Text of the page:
#endif
Print Bin(a, l); " -> "; Bin(a2c, l)
Sleep
```

- Output:

-2147483648 -> 2147483648 -2147483647 -> 2147483647 -2 -> 2 -1 -> 1 0 -> 0 1 -> -1 2 -> -2 2147483646 -> -2147483646 2147483647 -> -2147483647

## JEdit

J uses twos complement natively:

```
-3
_3
```

We can see this by extracting bits representing the number. In this example, we limit ourselves to 8 bits:

```
(8#2)#:3
0 0 0 0 0 0 1 1
(8#2)#:-3
1 1 1 1 1 1 0 1
```

## JuliaEdit

In Julia as in C, if a number n is any integer type, then -n is the two's complement of n, with type preserved. This is true even if n is unsigned.

## PerlEdit

```
use strict;
use warnings;
for ( -2**31, -2**31+1, -2, -1, 0, 1, 2, 2**31-2, 2**31-1 ) {
printf "$_ -> %d\n", $_ == 0 ? 0 : ~$_+1
}
```

Output is the same as the Wren entry.

## PhixEdit

### inline assemblyEdit

without js integer a = 0b000011, a2c #ilASM{ [32] mov eax,[a] neg eax mov [a2c],eax [64] mov rax,[a] neg rax mov [a2c],rax } printf(1,"%032b -> %032b\n",{a,a2c})

- Output:

00000000000000000000000000000011 -> 11111111111111111111111111111101

### normal hllEdit

with javascript_semantics integer a = 0b000011 printf(1,"%032b -> %032b\n",{a,-a})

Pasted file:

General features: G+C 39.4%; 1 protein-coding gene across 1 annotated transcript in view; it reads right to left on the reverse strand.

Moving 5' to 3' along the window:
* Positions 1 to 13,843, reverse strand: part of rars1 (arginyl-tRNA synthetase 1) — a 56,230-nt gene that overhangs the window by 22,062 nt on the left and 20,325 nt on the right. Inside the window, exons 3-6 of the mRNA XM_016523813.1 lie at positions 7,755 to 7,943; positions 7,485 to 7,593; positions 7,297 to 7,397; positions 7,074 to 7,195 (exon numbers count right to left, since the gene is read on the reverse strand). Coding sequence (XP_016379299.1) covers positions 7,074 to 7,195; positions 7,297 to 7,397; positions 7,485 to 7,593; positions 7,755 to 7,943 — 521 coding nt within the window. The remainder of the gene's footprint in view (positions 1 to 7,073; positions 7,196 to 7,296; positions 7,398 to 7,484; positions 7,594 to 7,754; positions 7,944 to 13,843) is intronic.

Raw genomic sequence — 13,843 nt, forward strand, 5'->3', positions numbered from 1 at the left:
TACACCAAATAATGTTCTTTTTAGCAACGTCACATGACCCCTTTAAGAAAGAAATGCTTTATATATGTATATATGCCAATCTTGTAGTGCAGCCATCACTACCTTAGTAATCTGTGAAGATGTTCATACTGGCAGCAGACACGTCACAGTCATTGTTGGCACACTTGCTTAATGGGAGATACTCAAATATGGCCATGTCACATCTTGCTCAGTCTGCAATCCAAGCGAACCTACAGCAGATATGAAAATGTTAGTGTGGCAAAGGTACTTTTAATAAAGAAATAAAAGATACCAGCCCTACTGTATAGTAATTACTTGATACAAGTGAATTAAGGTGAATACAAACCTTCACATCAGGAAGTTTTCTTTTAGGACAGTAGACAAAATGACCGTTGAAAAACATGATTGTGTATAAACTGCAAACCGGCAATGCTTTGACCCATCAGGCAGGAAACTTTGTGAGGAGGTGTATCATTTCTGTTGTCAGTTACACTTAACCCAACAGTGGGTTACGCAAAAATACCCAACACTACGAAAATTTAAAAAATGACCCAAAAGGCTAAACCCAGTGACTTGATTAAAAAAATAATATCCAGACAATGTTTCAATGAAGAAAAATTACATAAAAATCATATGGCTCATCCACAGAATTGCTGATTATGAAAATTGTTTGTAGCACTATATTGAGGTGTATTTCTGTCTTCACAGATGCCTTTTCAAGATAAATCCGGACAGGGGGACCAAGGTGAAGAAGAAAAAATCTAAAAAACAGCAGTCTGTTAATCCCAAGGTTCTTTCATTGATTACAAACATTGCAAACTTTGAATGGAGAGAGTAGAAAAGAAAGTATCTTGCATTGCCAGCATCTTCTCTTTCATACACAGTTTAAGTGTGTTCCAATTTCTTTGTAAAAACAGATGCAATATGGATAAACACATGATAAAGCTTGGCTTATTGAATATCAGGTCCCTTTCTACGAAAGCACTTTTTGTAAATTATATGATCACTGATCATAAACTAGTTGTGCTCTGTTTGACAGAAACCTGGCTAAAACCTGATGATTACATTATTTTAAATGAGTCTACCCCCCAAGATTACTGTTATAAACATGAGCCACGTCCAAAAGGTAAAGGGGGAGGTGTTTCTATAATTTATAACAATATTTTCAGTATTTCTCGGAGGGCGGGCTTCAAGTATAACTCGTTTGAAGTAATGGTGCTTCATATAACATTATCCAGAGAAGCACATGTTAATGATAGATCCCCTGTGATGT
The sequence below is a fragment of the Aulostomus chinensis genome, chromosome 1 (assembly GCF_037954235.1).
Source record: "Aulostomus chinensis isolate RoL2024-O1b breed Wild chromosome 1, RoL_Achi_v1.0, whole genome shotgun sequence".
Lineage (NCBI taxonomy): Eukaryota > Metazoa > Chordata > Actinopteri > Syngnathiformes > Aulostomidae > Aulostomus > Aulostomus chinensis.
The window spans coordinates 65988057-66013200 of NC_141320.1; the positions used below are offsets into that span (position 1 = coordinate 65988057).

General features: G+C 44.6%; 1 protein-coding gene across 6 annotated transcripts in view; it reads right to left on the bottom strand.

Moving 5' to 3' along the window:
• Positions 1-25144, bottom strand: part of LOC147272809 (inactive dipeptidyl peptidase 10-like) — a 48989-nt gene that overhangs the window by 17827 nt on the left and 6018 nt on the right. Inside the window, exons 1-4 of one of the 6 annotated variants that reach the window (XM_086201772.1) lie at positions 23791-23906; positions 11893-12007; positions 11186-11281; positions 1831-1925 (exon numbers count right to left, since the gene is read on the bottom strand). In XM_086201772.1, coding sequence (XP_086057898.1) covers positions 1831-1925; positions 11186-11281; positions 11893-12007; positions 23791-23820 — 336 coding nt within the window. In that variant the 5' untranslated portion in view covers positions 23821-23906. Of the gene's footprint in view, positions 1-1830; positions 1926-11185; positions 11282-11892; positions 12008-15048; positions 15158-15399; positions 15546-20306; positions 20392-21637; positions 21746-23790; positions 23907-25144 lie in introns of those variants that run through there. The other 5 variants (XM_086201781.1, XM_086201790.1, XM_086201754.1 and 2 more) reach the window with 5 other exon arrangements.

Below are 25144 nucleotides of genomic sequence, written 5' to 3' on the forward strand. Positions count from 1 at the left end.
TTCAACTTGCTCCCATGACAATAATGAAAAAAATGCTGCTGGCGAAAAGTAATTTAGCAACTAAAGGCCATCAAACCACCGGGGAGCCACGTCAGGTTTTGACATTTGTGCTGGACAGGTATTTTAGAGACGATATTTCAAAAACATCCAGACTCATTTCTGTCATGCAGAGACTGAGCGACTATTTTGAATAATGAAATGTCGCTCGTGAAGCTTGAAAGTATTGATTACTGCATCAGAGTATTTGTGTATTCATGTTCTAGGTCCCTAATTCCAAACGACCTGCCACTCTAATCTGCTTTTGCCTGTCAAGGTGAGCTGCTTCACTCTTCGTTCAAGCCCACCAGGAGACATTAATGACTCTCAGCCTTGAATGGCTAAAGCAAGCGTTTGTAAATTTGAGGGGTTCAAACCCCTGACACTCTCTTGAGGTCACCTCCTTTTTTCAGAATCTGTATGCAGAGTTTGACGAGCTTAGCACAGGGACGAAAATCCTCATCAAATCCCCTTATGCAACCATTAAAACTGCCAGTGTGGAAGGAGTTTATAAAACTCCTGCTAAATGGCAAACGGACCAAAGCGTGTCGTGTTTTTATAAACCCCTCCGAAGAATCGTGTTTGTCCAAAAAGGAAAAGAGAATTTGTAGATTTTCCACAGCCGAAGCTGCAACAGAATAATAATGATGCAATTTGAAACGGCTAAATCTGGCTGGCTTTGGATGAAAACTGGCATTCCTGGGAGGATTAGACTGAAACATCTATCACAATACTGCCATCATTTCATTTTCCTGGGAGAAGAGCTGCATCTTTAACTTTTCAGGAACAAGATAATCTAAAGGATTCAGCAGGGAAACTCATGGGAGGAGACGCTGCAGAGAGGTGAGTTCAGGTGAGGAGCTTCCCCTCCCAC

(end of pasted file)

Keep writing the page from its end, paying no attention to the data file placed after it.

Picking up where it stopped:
Same output (naturally the rhs is twice as long under 64 bit, in both cases)

## PL/MEdit

Even though the original PL/M 8080 compiler only handles unsigned integers, `-A`

two's complements `A`

.

```
100H: /* TWO'S COMPLEMENT *?
/* CP/M BDOS SYSTEM CALL */
BDOS: PROCEDURE( FN, ARG ); DECLARE FN BYTE, ARG ADDRESS; GOTO 5;END;
/* CONSOLE OUTPUT ROUTINES */
PR$CHAR: PROCEDURE( C ); DECLARE C BYTE; CALL BDOS( 2, C ); END;
PR$NL: PROCEDURE; CALL PR$CHAR( 0DH ); CALL PR$CHAR( 0AH ); END;
PR$HEX: PROCEDURE( B ); /* PRINTS B AS A 2 DIGIT HEX NUMBER */
DECLARE B BYTE;
DECLARE D BYTE;
IF ( D := SHR( B, 4 ) ) > 9 THEN CALL PR$CHAR( ( D - 10 ) + 'A' );
ELSE CALL PR$CHAR( D + '0' );
IF ( D := B AND 0FH ) > 9 THEN CALL PR$CHAR( ( D - 10 ) + 'A' );
ELSE CALL PR$CHAR( D + '0' );
END PR$HEX ;
DECLARE A BYTE;
A = 1;
CALL PR$HEX( A );
CALL PR$CHAR( ' ' );
A = -A;
CALL PR$HEX( A );
CALL PR$NL;
EOF
```

- Output:

01 FF

## QuackeryEdit

Ways of calculating the two's complement of an integer in Quackery include `negate`

, `~ 1+`

, `-1 *`

, and `0 swap -`

.

These are demonstrated as a dialogue in the Quackery shell.

/O> 37 negate ... Stack: -37 /O> negate ... Stack: 37 /O> ~ 1+ ... Stack: -37 /O> ~ 1+ ... Stack: 37 /O> -1 * ... Stack: -37 /O> -1 * ... Stack: 37 /O> 0 swap - ... Stack: -37 /O> 0 swap - ... Stack: 37 /O>

## RakuEdit

By default Rakus integers are arbitrary sized, theoretically of infinite length. You can't really take the twos complement of an infinitely long number; so, we need to specifically use fixed size integers.

There is a module available from the Raku ecosystem that provides fixed size integer support, named (appropriately enough.) FixedInt.

FixedInt supports fixed bit size integers, not only 8 bit, 16 bit, 32 bit or 64 bit, but *ANY* integer size. 22 bit, 35 bit, 191 bit, whatever.